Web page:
Writing Black Women’s Intellectual History

At the recent ASALH conference in Richmond, Virginia, I participated in a roundtable on “Problems and Approaches in African American Intellectual History.” Organized by Chris Cameron on behalf of AAIHS, the roundtable, which included Chad Williams, Martha Jones, and Jared Hardesty, explored some of the central questions and methodological approaches in scholarship on African American intellectual history. This is the transcript of my brief remarks.

"Four portraits of Negro women : A woman from the Virgin Islands" ((Schomburg Center for Research in Black Culture, Manuscripts, Archives and Rare Books Division, The New York Public Library).
“Four portraits of Negro women : A woman from the Virgin Islands” (Credit: Schomburg Center for Research in Black Culture, Manuscripts, Archives and Rare Books Division, The New York Public Library).

As many of you know, I am writing a book on black women, nationalist politics and internationalism. My book examines how black nationalist women engaged in national and global politics from the early twentieth century to the 1960s. I’m especially concerned with these women’s efforts to challenge global white supremacy against the backdrop of the Great Depression, World War II and the early Cold War. I am also concerned with these women’s ideas about a range of issues including colonialism, feminism, and internationalism. Many of the women I discuss in my book are members of the working-poor who had limited formal education.

A few years ago, I delivered a talk based on this project before a group of mostly historians. At the conclusion of my talk, a white (male) senior scholar started off by asking me to further explain why I had referred to these women as “theorists”— a term that clearly made him feel uneasy. I explained, as best as I could, that there was nothing especially novel about the term. Indeed, a theorist is one who simply theorizes or crafts ideas concerning a range of issues. He persisted to ask me to explain further, noting that he understood Karl Marx, for example, to be a theorist but felt like I was simply trying to exaggerate these women’s significance and influence by labeling them “theorists.”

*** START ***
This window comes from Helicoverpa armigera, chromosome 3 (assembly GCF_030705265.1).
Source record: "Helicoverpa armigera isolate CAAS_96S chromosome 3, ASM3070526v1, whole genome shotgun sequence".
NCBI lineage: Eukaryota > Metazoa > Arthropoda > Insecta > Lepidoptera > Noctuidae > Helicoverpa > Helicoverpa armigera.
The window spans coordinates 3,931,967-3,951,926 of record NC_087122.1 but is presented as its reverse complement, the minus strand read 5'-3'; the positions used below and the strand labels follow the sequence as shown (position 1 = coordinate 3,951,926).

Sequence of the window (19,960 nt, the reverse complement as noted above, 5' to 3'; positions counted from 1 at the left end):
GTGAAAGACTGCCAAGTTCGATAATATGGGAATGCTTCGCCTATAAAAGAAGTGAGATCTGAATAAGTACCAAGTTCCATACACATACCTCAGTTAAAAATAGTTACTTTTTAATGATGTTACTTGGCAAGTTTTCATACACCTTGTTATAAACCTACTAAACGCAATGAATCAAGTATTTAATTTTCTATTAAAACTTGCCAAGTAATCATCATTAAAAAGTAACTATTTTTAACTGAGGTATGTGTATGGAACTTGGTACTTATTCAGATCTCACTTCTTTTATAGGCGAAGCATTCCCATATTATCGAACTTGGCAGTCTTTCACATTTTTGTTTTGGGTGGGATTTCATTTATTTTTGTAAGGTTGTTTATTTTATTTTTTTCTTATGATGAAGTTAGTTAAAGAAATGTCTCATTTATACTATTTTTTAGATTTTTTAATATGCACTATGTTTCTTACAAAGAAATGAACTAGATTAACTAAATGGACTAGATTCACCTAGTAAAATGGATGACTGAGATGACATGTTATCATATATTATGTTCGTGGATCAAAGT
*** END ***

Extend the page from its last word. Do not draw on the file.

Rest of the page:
Maybe they were activists. But, certainly not theorists. Somehow he had missed the point of my entire presentation—carefully crafted (or so I thought) to demonstrate exactly how these women theorized black internationalism, often forging idiosyncratic political philosophies that drew on (and at times departed from) a range of political figures including Marcus Garvey and Noble Drew Ali. We went back and forth for several minutes until his colleagues grew exasperated by his line of questioning and jumped in to redirect the conversation.

It would only be hours later, on the flight back home, that I would fully grasp the meaning of his questions and perhaps the motives behind them. His questions brought to the surface an underlying tension about how we often view intellectuals. Perhaps this scholar only saw white men in this light. But, if he did factor in black people, he might have argued that W.E.B. Du Bois was an intellectual worthy of study, or maybe C.L.R. James.

His uneasiness with my portrayal of black working-class women as anything other than “activists” underscores a persistent problem that continues to characterize scholarship in US and global intellectual history. I would argue that in some ways, it is just as salient in black intellectual history. Often we accept the notion that intellectuals are the ones with lots of letters behind their names. Oftentimes they are the elites. And oftentimes they are men.

How might our understanding of black intellectual history deepen if we centered black working-class and impoverished women? What would happen if we carefully considered their ideas, their visions of the world in which they lived, and their proposed solutions for addressing societal problems? Could we take seriously the political ideas of black women with limited formal education or perhaps no formal education at all? Are they equally worthy of our attention? Are they equally worthy of our admiration?